Inside Olympic Sports

Jan. 21, 2002
Jan. 21, 2002

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Jan. 21, 2002

Catching Up With...

Inside Olympic Sports

Frozen Assets
A new togetherness has the U.S. women's hockey team streaking
toward the Games

This is an article from the Jan. 21, 2002 issue Original Layout

Having bunked with more than a dozen Olympic veterans since the
U.S. women's hockey team started living and training together in
September 2000, rookie forward Andrea Kilbourne, 21, has gotten
daily advice on everything from archrival Canada's hoariest
tricks to what to pack for Salt Lake City. However, on the
subject of Team USA's 27 straight wins over the past five
months, Kilbourne's mentors have offered no comment. "I don't
know if anyone is sure why we are playing so well," says
Kilbourne of the streak, which includes an 8-0-0 record against
Canada. "It's like no one wants to jinx it."

Until last fall it looked as if 2002 might be a transition year
for the Americans, who won the gold medal in 1998. Canada,
smarting from its silver medal showing, has won the three world
championships since then, beating the U.S. in the final each
time. However, the Americans' latest run, which was capped by a
come-from-behind, 3-2 win over Canada on Jan. 8, has left no
question as to who is the favorite heading into Salt Lake City.
Although the U.S. will be wary of win-starved Canada, which was
outscored 31-13 in the two teams' past eight meetings, as well
as improving Russia and pesky Finland, "there's no question
we're playing faster, stronger and better than ever," says
defenseman Karyn Bye, 30 and in her 10th year on Team USA. Says
A.J. Mleczko, 26, a standout defenseman from the '98 squad, "In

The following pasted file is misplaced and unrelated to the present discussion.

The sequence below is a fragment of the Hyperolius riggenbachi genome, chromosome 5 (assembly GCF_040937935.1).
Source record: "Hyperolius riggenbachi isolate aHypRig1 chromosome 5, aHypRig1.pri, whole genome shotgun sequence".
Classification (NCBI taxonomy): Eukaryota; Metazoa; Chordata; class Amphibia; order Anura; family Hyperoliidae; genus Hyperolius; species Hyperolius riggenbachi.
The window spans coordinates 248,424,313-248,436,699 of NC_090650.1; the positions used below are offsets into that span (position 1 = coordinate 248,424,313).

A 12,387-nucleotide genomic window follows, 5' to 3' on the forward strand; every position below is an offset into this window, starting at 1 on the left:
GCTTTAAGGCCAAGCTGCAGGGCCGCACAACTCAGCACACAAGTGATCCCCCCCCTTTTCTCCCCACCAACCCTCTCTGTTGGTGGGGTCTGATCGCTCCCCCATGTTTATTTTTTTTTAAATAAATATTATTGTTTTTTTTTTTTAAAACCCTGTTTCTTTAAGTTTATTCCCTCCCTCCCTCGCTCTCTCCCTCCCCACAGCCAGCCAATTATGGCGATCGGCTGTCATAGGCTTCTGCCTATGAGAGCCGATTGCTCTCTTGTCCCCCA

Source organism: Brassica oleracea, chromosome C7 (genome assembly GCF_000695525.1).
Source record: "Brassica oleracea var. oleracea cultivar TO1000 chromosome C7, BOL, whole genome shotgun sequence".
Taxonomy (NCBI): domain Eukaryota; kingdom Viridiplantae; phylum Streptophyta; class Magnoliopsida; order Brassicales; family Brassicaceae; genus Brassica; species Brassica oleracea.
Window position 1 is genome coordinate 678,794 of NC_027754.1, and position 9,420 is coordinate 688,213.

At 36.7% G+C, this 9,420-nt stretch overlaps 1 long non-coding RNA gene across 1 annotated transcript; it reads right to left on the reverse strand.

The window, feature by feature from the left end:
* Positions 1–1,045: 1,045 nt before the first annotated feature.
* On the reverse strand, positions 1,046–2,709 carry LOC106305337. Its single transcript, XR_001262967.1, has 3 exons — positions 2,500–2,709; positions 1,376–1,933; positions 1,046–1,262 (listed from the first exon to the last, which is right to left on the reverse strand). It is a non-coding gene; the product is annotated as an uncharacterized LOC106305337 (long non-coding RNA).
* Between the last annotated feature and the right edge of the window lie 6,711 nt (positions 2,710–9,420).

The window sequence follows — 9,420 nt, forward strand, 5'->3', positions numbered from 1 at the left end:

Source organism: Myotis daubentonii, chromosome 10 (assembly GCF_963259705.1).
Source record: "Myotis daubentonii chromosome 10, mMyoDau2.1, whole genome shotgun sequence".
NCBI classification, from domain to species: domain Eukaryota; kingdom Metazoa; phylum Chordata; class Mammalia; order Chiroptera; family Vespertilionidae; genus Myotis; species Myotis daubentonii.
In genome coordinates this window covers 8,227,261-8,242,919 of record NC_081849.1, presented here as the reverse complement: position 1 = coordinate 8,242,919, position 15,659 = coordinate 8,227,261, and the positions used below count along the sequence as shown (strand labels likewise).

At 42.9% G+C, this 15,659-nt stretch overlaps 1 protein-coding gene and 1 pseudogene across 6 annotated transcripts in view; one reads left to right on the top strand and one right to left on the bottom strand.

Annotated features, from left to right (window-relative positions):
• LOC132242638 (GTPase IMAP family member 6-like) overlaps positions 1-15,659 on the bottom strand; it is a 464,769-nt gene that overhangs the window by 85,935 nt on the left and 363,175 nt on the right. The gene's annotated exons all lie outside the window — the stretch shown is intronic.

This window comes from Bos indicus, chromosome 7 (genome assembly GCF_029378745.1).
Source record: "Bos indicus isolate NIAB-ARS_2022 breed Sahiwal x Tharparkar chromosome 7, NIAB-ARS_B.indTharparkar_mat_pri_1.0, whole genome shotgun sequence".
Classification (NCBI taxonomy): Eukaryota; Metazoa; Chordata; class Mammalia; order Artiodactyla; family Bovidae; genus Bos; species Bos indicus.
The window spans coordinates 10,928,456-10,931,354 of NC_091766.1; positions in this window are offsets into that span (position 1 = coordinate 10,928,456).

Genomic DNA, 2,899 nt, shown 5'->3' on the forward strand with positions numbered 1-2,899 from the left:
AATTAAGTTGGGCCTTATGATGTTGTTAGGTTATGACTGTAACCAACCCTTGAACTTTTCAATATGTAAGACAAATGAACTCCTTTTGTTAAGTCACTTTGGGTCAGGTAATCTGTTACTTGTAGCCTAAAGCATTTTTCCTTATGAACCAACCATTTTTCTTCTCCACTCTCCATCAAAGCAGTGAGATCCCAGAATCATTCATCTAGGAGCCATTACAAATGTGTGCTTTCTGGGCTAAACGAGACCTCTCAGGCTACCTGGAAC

the last Olympics, we were pioneers. This team has better
individual talent."

A mix of veterans, including 14 Nagano holdovers, and precocious
talent, including 2000 Park Center (Minn.) High graduate Krissy
Wendell, who led the Americans in points, goals and assists
during the 2000-01 season, the U.S. is dangerously versatile.
"So many of our starters can play forward or defense, and any of
our centers can play at either wing," says coach Ben Smith, who
also guided the team in the 1998 Games. "We can mix things up
quite effectively."

Making all these diverse elements blend is the result of a
six-month chemistry experiment. From the start of the team's
training, Smith has insisted that players reside at the Olympic
facility in Lake Placid, N.Y., where the daily regimen included,
among other things, 20-minute predawn runs and two-hour morning
skates. There were also afternoon weightlifting and cardio
sessions. "It's been an extremely difficult year," says Mleczko,
"but the more time we spend together, the more cohesive a unit
we become."

Smith hopes that the total immersion will foster the sort of
unity that made the 1998 squad better than the sum of its parts.
"We have the skills, but do we have the intangibles?" says Smith
of his biggest concern leading up to the Americans' first game,